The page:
If you haven’t already been, you definitely have to pop into the Tarble Arts Center before February 12th when they’ll be taking down their latest exhibitions. The Main Galleries are currently hosting the exhibitions of Firelei Báez and Chul Hyun Ahn.

Firelei Báez, Vessel of Genealogies (detail), 2016, Acrylic, graphite and ink on paper | Image Courtesy of the Artist & Gallery Wendi Norris

The first exhibition-Vessels of Genealogies– displays works by Firelei Báez. Báez is known primarily for her depictions of individuals who move across regional, national, and racial boundaries and are influenced by a wide range of imagery from various cultures. Her intricate and large-scale pieces give insight to the labor-intensive processes behind them. Her work evokes beauty and political implications of decorative elements and body ornaments such as hairstyles, fashion, textiles, and tattoos. She employs these signifiers as a means to celebrate cultural prowess and as a way to assign previously disenfranchised individuals, political agency, and authority. Encouraging new ways of being in the present and future, (insert exhibition name here) presents radical, fluid figures that offer alternative realities to those whose cultural identities have remained traditionally absent from dominant culture. (Insert exhibition name here) is co-curated by Perez Art Museum Miami Assistant Curator María Elena Ortiz, curator of Baáez’s nationwide traveling exhibition, Bloodlines.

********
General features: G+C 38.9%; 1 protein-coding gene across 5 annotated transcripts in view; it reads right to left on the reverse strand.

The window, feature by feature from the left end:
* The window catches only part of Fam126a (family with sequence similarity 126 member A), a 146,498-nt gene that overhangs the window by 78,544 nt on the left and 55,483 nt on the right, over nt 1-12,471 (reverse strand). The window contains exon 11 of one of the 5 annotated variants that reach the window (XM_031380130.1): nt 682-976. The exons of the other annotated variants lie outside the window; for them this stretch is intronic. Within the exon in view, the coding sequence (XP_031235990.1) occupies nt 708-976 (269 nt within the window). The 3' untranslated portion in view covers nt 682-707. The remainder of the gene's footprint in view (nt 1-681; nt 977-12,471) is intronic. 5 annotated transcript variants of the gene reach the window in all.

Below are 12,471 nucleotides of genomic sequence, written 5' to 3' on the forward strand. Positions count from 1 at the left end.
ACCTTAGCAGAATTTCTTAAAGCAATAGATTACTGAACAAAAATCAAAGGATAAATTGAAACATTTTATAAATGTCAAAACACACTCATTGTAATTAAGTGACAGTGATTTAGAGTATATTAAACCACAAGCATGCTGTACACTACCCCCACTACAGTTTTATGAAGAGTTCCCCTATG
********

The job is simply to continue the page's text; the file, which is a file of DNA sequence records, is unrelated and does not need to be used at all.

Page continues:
Chul Hyun Ahn, Portal (detail), 2013, Plywood, acrylic, changing LED lights and mirrors | Image Courtesy of the Artist and C. Grimaldis Gallery

For the rest of January and into early February, Tarble Arts Center (in collaboration with the Kalamazoo Institute of the Arts) will be showing works by Chul Hyun Ahn. The exhibition, Reaching into Infinity: Chul Hyun Ahn, demonstrates the artists’ ability to use light, color, and illusion in order to create sculptures that serve as explorations of infinite space. Ahn’s intrigue about boundaries between conscious and unconscious inspire him to build contemplative environments that defy spatial planes. The sculptures urge you to think about the limitlessness humans have for metaphysical growth.

Chul Hyun Ahn was born in Busan, South Korea. In 1997 he moved to the United States to study at Eastern Michigan University. In 2002 he received a Master of Fine Arts from the Mount Royal School at the Maryland Institute College of Art in Baltimore. Since then, Ahn has had many exhibitions both nationally and internationally. His pieces can be found in several private and public collections like the Delaware Art Museum and the Hearst Foundation Collection in New York.

 

You can check out Tarble’s website for more information and upcoming exhibitions.

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